Dealing with Winter Blues

Contributed by Kelly Bembry Midura. This article was originally published in the November, 2012 issue of AAFSW’s Global Link newsletter. Read more about the Associates of the American Foreign Service Worldwide here.

Winter is coming...

Winter is coming…

It’s that time of year again. In northern latitudes, the days are now getting shorter and colder. Some people love the onset of winter, but others dread the coming months. For those of us with Seasonal Affective Disorder, AKA “winter blues,” the changing seasons mean months of fighting off lethargy, aches and pains, and crankiness. In short: all the symptoms of mild depression. No fun!

Women are especially susceptible, for some reason, being much more likely to experience SAD than men, according to the Mayo Clinic. However, men who have SAD tend to be more seriously affected by the disorder.

I’m a southern gal who didn’t miss winter one little bit while posted to Central America. However, our first European tour, in Prague, was much more difficult than it had to be because I did not fully recognize and deal with the symptoms of SAD. Now posted to Vienna, I’ve done a bit of research and found solutions that are highly effective in fighting off my winter blues.

You have to have the gear. Never mind the cost. Never mind what other people are wearing. Never mind looking like an overdressed dork if you have to. Once that cold gets in your bones, joint stiffness and aches will soon follow. Be prepared! Think layers, especially around your core areas, hands, feet, and head. I love the silk underwear sold by LL Bean, REI, and other “outdoorsy” retailers. In winter, I wear a silk tank almost every single day, under a turtleneck and cardigan or overshirt. (And that’s just for indoors!) Lightweight cotton tanks and tees can also be helpful layers for retaining warmth. Invest in good, warm socks and shoes. And for heaven’s sake, don’t go out without a hat. You’ll catch your death.

Get moving. Every single day. One major issue I had in Prague was that my only regular exercise was walking. This was either miserable or impossible on many winter days due to nasty weather and ice on the streets. Though this wasn’t such a problem at our next post, Washington, I did learn how valuable a nice warm gym can be on a frigid day. Here in Vienna, I am religious about working out during the long, cold, gray winter, usually three times per week. On other days, I bundle up and go for an hour’s brisk walk, or hike in the hills around Vienna with my husband on the weekends.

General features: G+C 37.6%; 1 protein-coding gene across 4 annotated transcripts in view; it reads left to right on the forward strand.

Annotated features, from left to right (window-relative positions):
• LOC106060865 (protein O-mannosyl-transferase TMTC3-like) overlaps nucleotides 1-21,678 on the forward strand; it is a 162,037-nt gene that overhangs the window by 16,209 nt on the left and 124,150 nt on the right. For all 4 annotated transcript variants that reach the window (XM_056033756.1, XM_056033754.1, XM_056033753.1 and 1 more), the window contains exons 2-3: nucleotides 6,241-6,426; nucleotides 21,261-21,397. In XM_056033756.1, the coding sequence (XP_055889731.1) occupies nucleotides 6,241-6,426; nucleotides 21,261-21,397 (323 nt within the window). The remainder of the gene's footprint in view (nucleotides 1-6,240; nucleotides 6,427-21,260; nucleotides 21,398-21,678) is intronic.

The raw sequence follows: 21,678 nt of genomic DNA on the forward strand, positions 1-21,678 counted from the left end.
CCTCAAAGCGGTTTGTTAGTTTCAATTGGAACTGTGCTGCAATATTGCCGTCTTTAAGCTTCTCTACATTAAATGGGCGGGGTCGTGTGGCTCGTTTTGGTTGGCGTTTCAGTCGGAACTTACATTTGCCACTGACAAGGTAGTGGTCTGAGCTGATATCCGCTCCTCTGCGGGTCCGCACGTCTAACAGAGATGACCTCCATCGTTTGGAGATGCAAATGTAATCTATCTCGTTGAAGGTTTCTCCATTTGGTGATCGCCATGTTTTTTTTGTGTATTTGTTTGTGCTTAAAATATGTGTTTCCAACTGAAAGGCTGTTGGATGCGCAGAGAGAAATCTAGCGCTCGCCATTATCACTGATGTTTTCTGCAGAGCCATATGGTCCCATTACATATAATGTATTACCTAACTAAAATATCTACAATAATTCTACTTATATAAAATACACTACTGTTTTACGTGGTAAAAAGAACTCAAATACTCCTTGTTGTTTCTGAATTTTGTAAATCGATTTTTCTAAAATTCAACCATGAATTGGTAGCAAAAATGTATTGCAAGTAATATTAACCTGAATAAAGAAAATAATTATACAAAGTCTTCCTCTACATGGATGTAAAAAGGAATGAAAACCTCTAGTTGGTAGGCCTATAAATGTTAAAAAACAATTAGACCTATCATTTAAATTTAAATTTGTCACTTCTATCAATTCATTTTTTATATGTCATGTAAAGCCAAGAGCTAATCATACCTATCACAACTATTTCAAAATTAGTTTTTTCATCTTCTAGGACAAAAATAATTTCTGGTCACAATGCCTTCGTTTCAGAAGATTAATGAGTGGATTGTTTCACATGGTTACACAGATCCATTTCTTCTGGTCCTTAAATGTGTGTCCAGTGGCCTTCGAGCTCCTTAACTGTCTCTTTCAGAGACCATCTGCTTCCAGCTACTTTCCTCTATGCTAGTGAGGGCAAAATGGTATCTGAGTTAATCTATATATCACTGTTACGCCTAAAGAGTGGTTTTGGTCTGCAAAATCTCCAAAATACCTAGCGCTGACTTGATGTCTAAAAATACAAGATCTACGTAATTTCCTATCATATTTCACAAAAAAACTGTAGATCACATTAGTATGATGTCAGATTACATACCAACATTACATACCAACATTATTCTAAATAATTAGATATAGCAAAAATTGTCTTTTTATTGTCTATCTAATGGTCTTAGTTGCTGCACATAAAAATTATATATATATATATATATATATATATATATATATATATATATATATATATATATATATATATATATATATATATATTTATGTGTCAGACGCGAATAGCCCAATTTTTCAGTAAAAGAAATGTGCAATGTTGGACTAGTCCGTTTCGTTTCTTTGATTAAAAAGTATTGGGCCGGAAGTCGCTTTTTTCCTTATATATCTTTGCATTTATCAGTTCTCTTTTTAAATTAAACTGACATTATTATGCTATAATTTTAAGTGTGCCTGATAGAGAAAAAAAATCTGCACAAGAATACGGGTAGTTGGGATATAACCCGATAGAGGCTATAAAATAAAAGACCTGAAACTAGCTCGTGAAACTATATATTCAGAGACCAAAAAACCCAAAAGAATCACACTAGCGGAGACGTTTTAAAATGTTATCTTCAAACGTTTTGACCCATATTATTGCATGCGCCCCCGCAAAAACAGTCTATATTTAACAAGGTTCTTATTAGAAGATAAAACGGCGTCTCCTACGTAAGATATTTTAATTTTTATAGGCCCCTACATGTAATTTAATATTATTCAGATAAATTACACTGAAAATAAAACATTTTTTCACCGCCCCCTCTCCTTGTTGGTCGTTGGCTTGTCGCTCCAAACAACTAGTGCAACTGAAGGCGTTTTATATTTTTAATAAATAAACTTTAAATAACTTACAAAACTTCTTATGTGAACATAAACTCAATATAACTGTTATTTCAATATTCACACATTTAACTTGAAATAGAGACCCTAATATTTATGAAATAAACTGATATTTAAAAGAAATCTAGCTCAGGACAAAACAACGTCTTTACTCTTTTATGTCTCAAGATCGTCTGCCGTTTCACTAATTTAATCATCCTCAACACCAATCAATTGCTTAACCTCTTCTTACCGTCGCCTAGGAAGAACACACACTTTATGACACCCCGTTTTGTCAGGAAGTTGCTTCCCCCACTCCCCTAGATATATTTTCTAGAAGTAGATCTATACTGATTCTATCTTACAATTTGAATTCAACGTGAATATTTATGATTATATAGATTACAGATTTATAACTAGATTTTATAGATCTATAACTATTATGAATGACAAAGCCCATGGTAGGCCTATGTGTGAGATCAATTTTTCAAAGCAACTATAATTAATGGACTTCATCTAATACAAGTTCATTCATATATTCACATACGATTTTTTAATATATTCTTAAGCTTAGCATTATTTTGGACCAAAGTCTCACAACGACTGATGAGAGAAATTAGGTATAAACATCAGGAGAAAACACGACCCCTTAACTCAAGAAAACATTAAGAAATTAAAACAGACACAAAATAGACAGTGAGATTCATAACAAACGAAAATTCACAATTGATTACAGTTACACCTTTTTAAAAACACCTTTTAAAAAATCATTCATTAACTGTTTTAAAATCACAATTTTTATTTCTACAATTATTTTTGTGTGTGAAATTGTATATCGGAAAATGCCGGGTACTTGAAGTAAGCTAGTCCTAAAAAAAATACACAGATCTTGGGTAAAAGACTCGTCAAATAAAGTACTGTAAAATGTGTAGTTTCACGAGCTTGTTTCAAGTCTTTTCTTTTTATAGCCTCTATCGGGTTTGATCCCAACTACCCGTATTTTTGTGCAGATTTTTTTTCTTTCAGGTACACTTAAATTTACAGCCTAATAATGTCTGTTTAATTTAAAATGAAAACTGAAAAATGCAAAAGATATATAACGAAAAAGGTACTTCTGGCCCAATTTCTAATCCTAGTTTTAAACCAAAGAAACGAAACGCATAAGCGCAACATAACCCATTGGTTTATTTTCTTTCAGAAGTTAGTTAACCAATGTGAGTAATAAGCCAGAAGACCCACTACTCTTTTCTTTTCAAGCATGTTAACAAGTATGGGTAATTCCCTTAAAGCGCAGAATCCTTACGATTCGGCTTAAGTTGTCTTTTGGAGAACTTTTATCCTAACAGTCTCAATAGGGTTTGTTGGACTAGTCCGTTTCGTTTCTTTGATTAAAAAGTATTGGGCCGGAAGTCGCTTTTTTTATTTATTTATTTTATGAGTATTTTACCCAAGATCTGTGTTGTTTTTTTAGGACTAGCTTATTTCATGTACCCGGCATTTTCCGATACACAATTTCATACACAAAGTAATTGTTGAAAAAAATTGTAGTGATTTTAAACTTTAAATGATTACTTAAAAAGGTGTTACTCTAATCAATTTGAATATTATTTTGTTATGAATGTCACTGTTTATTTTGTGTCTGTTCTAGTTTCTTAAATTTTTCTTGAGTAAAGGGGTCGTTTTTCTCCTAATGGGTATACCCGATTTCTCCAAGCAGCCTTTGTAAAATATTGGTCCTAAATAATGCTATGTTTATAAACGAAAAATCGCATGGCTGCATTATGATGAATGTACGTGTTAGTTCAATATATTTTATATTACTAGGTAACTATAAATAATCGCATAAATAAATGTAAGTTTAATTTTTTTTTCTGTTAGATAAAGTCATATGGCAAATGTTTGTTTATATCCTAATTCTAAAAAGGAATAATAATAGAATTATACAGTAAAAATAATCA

Exercise will not only increase your metabolism and warm you up, but will have a positive effect on your mood for the rest of the day. But, again, you need the gear for both outside and inside. Water-resistant hiking boots and a rainproof coat are a must, especially in Europe. Don’t go to the gym in a ratty old t-shirt and shorts. It will just make you feel worse. Invest in a real workout outfit in a breathable fabric. Don’t forget good-quality athletic shoes to prevent damage to your feet and knees. Put your favorite high-energy music or an interesting podcast on your mp3 player and go for it!

Try a light therapy lamp. These can be helpful, though I don’t personally think they resolve the problem altogether. I have a small portable model that was issued by our medical unit at post. During the winter, I use it on the kitchen table while I have my coffee and check emails in the morning. Interestingly, I have noticed that if I don’t set a timer and leave the lamp on for too long, I actually feel “hyper.” Friends have reported the same effect. Start with just ten or fifteen minutes, then experiment with the lamp to see what length of exposure works best for you.

Consider a low dose of medication if other methods do not resolve the problem. In my case, I am so affected by winter blues that I need a small dose of anti-depressant to ‘top off” the other measures. You may or may not need this, but particularly if you are posted to one of the dark, cold countries for the first time, I would encourage you to be open to the possibility. SAD is a real medical issue and quite common in some countries even among people who otherwise have no issues with depression. It may require a medical solution.

Finally, get the heck out of Dodge! There’s a reason so many Europeans fly south in the winter. You may not even have to go far to find relief. Last January, we traveled just a few hours south of Vienna, to northern Italy for a week. My husband actually likes winter for some inexplicable reason, but even he was amazed at how good it felt to lose a layer of clothing and get away from the persistent gray skies on the other side of the Alps. I’m pushing for Rome this winter. It turns out that I don’t need the tropics to feel better; I just need to not be actually freezing and see some sun for a little while.

Seasonal Affective Disorder can be difficult to identify, but it’s not that difficult to cope with once you understand the nature of the problem. Get the right gear, take action, and enjoy that cold-weather post!

 

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